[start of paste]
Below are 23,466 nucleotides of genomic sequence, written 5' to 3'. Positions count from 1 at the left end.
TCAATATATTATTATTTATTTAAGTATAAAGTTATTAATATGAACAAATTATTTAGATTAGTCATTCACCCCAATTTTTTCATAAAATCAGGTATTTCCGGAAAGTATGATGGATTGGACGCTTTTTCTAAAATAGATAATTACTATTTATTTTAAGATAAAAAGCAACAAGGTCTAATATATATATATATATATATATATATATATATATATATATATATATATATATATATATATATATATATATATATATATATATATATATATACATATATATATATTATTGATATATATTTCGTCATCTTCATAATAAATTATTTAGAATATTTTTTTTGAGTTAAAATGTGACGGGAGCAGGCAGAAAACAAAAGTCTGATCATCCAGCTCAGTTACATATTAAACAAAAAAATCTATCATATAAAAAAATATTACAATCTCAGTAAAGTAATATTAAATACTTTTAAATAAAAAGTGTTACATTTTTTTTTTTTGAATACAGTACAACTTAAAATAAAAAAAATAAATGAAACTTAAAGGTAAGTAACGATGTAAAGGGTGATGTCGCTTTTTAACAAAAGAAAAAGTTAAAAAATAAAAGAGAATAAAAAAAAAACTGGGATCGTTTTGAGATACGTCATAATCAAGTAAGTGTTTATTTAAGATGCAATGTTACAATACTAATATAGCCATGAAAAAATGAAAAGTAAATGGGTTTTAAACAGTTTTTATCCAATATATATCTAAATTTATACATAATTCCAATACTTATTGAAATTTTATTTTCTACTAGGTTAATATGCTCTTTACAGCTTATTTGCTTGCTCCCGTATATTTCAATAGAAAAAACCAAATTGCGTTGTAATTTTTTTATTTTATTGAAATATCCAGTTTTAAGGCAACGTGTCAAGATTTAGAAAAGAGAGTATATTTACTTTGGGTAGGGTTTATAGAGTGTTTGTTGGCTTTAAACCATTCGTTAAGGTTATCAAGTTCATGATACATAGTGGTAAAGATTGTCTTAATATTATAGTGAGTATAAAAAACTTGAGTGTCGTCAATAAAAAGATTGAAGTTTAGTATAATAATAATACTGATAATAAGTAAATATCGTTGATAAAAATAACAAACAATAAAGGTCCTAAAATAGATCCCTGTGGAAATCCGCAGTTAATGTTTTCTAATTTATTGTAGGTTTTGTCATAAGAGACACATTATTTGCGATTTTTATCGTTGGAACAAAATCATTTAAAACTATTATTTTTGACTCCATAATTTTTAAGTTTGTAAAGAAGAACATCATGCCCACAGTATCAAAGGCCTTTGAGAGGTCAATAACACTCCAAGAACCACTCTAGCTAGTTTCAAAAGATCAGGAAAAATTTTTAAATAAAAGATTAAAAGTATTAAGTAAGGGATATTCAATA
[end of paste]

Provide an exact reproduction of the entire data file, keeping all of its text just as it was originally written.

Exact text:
Below are 23,466 nucleotides of genomic sequence, written 5' to 3'. Positions count from 1 at the left end.
TCAATATATTATTATTTATTTAAGTATAAAGTTATTAATATGAACAAATTATTTAGATTAGTCATTCACCCCAATTTTTTCATAAAATCAGGTATTTCCGGAAAGTATGATGGATTGGACGCTTTTTCTAAAATAGATAATTACTATTTATTTTAAGATAAAAAGCAACAAGGTCTAATATATATATATATATATATATATATATATATATATATATATATATATATATATATATATATATATATATATATATATATATATATATATACATATATATATATTATTGATATATATTTCGTCATCTTCATAATAAATTATTTAGAATATTTTTTTTGAGTTAAAATGTGACGGGAGCAGGCAGAAAACAAAAGTCTGATCATCCAGCTCAGTTACATATTAAACAAAAAAATCTATCATATAAAAAAATATTACAATCTCAGTAAAGTAATATTAAATACTTTTAAATAAAAAGTGTTACATTTTTTTTTTTTGAATACAGTACAACTTAAAATAAAAAAAATAAATGAAACTTAAAGGTAAGTAACGATGTAAAGGGTGATGTCGCTTTTTAACAAAAGAAAAAGTTAAAAAATAAAAGAGAATAAAAAAAAAACTGGGATCGTTTTGAGATACGTCATAATCAAGTAAGTGTTTATTTAAGATGCAATGTTACAATACTAATATAGCCATGAAAAAATGAAAAGTAAATGGGTTTTAAACAGTTTTTATCCAATATATATCTAAATTTATACATAATTCCAATACTTATTGAAATTTTATTTTCTACTAGGTTAATATGCTCTTTACAGCTTATTTGCTTGCTCCCGTATATTTCAATAGAAAAAACCAAATTGCGTTGTAATTTTTTTATTTTATTGAAATATCCAGTTTTAAGGCAACGTGTCAAGATTTAGAAAAGAGAGTATATTTACTTTGGGTAGGGTTTATAGAGTGTTTGTTGGCTTTAAACCATTCGTTAAGGTTATCAAGTTCATGATACATAGTGGTAAAGATTGTCTTAATATTATAGTGAGTATAAAAAACTTGAGTGTCGTCAATAAAAAGATTGAAGTTTAGTATAATAATAATACTGATAATAAGTAAATATCGTTGATAAAAATAACAAACAATAAAGGTCCTAAAATAGATCCCTGTGGAAATCCGCAGTTAATGTTTTCTAATTTATTGTAGGTTTTGTCATAAGAGACACATTATTTGCGATTTTTATCGTTGGAACAAAATCATTTAAAACTATTATTTTTGACTCCATAATTTTTAAGTTTGTAAAGAAGAACATCATGCCCACAGTATCAAAGGCCTTTGAGAGGTCAATAACACTCCAAGAACCACTCTAGCTAGTTTCAAAAGATCAGGAAAAATTTTTAAATAAAAGATTAAAAGTATTAAGTAAGGGATATTCAATA